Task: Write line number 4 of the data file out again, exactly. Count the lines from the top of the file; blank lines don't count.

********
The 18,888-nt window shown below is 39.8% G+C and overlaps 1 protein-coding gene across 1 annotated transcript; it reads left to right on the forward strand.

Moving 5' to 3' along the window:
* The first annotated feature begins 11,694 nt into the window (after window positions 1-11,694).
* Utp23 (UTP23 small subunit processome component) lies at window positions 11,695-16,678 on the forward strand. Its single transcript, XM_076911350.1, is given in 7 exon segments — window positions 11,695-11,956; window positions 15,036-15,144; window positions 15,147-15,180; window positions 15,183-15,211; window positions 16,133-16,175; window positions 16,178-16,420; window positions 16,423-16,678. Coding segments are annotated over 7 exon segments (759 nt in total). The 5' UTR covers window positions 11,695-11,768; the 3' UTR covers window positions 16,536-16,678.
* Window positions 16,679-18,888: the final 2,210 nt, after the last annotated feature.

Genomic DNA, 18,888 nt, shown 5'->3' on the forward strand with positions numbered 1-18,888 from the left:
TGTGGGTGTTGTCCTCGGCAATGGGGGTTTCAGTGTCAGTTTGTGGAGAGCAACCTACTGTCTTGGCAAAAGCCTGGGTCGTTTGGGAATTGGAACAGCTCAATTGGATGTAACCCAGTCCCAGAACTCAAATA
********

* Utp23 (UTP23 small subunit processome component) lies at window positions 11,695-16,678 on the forward strand. Its single transcript, XM_076911350.1, is given in 7 exon segments — window positions 11,695-11,956; window positions 15,036-15,144; window positions 15,147-15,180; window positions 15,183-15,211; window positions 16,133-16,175; window positions 16,178-16,420; window positions 16,423-16,678. Coding segments are annotated over 7 exon segments (759 nt in total). The 5' UTR covers window positions 11,695-11,768; the 3' UTR covers window positions 16,536-16,678.